by Kevon Browne
St. Kitts and Nevis (WINN): Sourcing and supplying water are not just hit by the increase in demand for the natural resource, but the effects of global warming are also affecting the supply.
“I believe that climate change is something that is real; we may not necessarily be feeling the impacts today. But we have to think long term when it comes to water and the sustainability of water. So we have to make decisions today that take into consideration the potential long term changes that may happen in the climate, such as more or longer, or more severe dry spells or drought,” said Cromwell Williams, manager and Water Engineer in the St. Kitts Water Services Department.
Various authorities have addressed the decrease in rainfall and increase in droughts in the Caribbean.
Last year parts of the Caribbean were under drought watch or warning, including St. Kitts and Antigua and Barbuda.
Following the warning, Water Engineer Williams reported that rainfall for May 2021was far below expectations.
Rainfall from January to April 2021 was approximately 6 inches, half the amount for the same period in 2020.
Authorities continue to search for new water sources by drilling wells, limiting the amount of water supplied and calling for consumers to conserve water.
“We might have been getting a certain amount of rain throughout the year. At times we have a decrease in that, we have [a] drought. And these are things that directly affect our groundwater supply. In each of our wells, we have a specific amount you’re supposed to take off at any one time; in order to maintain a balance between the seawater and the freshwater is laying upon, we have to be very careful with how we take off that water to give the well a chance to replenish itself, so to speak,” Malcolm Herbert Clerk of Works with the St. Kitts Water Department explaining when there are limits on the amount of water sourced from wells and supplied to consumers.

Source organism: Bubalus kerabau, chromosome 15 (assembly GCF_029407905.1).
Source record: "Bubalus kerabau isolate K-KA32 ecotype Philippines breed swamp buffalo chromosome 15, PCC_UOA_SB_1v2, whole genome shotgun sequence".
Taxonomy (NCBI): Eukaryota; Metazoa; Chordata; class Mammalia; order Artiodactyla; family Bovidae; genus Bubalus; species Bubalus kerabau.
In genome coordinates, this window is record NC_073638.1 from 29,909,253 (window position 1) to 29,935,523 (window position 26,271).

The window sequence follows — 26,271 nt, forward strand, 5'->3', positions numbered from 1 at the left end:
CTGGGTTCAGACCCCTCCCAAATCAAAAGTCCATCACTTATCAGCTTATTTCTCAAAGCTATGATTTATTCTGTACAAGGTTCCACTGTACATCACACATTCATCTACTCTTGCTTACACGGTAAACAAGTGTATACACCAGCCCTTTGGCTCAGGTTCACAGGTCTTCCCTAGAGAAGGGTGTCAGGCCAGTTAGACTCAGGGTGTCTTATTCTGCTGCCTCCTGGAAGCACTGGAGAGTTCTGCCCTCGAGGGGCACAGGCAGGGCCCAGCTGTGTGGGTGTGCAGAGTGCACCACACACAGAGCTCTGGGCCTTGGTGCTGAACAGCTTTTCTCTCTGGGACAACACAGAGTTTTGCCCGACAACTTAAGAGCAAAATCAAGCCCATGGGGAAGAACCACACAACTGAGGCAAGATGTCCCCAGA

Williams said St. Kitts is blessed with its topography and geology and explained how the water is sourced from wells.
“A lot of rain falls on the interior of the island, in the mountains, that water soaks into the ground… So St. Kitts is basically like a big sponge, the water falls, and just as a sponge soaks up water, a lot of that water soaks into the ground. And before the early 1970s, when we started our intensive well drilling most of that water, literally all of that water as it soaks into the ground will gradually flow towards the sea, and it discharges under the sea,” said Williams.
“When you drill the wells, we are intercepting that flow of groundwater that flows from the highlands, on the ground out to the sea. When you dig a well 100, 200, 300 or so feet, we’re able to pump that water out. If it’s a small well, we may get 50 gallons a minute, or we may get a well that gives us 100, 200; We have as large as 400 gallons per minute. Now that is like a river.”
When sourcing the water from wells through groundwater from the island’s mountainous regions, there is naturally concern over the water quality and risk of pollutants.